world and the luck to have it the cultural revolution made them bypass taiwan, hong kong they came to singapore, texas instruments, hewlett packard they all came seagate and it became the biggest manufacturer of disk drives in 20 years we were the center for disk drives and computer parts and computer peripherals. we never looked back. then as we corroborated that, the other side of the coin i came up with the idea, look, people are going to come here and explore the region, and it is a dangerous region, i mean pestilence, malaria typhoid. here in singapore, we will create a first world oasis out of this 89, it was a third world island, but we will create a
first world condition. >> rose: third world to first? >> yes. so that they will base their, they will make camp here and then venture out and when they are sick they will come back and -- will be left here. so you had first world standards of infrastructure, roads, airports seaports, communications, health schooling, personal and public security. we added concepts, but the basic was first world. that was easy, the hardware. the difficult part was getting the population as behaving like a third world to start behaving like a first world. >> rose: that's what i want to know. how did you do that? >> well, people used to make fun of us, because the foreign correspondents came and watched us start this campaign on television and ministers saying stop spitting stop littering
but we had them by the month, you know let's do it differently. you can't do silly things like you did before, because you want to be host to first world guests, so you can't be peeing all over the place as you did in the old squatter villages, but there were a few who were still troublesome, so they would pee just to be a nuisance to their neighbors, so we installed in the lift special sensitive instruments that will stop the lift the moment you do that and you apprehend them. it is funny. >> rose: but it worked. >> but it is real. then they opened the lift door and pee and you caught nothing. see how wicked they are. so we installed a camera that will catch them from the outside. >> rose: yes. >> and so it went on. but it improved. i am not saying we are there,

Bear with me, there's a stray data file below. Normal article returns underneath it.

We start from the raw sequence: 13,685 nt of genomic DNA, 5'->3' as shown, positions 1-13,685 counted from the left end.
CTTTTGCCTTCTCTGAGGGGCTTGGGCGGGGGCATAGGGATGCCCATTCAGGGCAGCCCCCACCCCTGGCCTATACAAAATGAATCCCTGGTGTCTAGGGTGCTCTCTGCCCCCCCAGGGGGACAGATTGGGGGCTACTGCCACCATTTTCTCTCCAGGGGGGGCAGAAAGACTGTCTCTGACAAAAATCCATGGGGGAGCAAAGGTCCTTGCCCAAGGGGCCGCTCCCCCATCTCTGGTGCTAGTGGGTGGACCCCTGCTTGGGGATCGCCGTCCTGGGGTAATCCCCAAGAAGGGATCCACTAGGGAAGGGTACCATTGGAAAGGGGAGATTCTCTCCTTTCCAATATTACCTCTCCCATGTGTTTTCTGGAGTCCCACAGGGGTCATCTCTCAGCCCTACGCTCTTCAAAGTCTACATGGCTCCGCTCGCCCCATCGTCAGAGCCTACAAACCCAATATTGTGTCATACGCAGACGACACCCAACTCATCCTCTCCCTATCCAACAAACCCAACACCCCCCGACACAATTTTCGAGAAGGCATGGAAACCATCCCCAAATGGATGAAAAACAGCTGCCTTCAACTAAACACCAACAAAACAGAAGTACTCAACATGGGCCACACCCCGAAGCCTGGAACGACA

but if you want tourism you need to have clean public toilets. >> rose: right. >> and we didn't have that. so we had to go on a campaign that said flush it. you stupid man. you owe it to the next chap or you may be the next chap. it took some doing. we are not there yet but we are getting there. we still have people with mobile phones and -- >> rose: what do you do to stop that? >> catch all of them. >> rose: throw them out? >> rose: you also have one the of the highest rates of capital punishment. yes. that's for drugs. >> rose: that's for drugs. >> yes. >> rose: do you think drugs deserve to be treated with the maximum punishment? >> if we could kill them 100 times we would because you destroy whole families. it is terrifying to see, because you are then drug dependent you steal you cheat you rob, it is
so destroying and they come in knowing that death will be found but the rewards are so great. it is very unusual people, women from africa, big -- come to sell clothes and inbetween the clothes are kilos of heroin. >> rose: you say you bring heroin in to singapore. >> you hang. >> rose: you hang. >> you hang. anything beyond ten grams you hang. below ten grams -- >> rose: you are convicted of bringing in more than ten grams of heroin you hang. >> yes. >> rose: after a jury trial. >> no jury trial, a judge. >> rose: a judge will listen to the evidence presented. >> yes of course. >> and he said you are guilty you hang. >> you hang. >> rose:. >> and they still come. unbelievable. >> rose: do you believe capital punishment is a deterrent or not?
>> without capital punishment our rate as a drug center would quadruple or quintuple. >> rose: because you are right on the passageway. >> and our internal consumption would go up by a multiple of ten. >> rose: do you believe in the idea of a free press? >> i believe in truth. >> rose: truth. >> yes. >> rose: that's different isn't it? >> and i don't believe that the press should be crusading and putting a spin on things. i think they should fingerprint story and editorialize or pontificate separately and not skew it with the headlines and the sub headlines, putting it on the inside pages. >> rose: do you believe, if someone said singapore. >> yes. >> rose: this modern state, city-state, that pretty much escaped most of the asian economic crisis. >> yes. >> -- that plagued japan, thailand, indonesia malaysia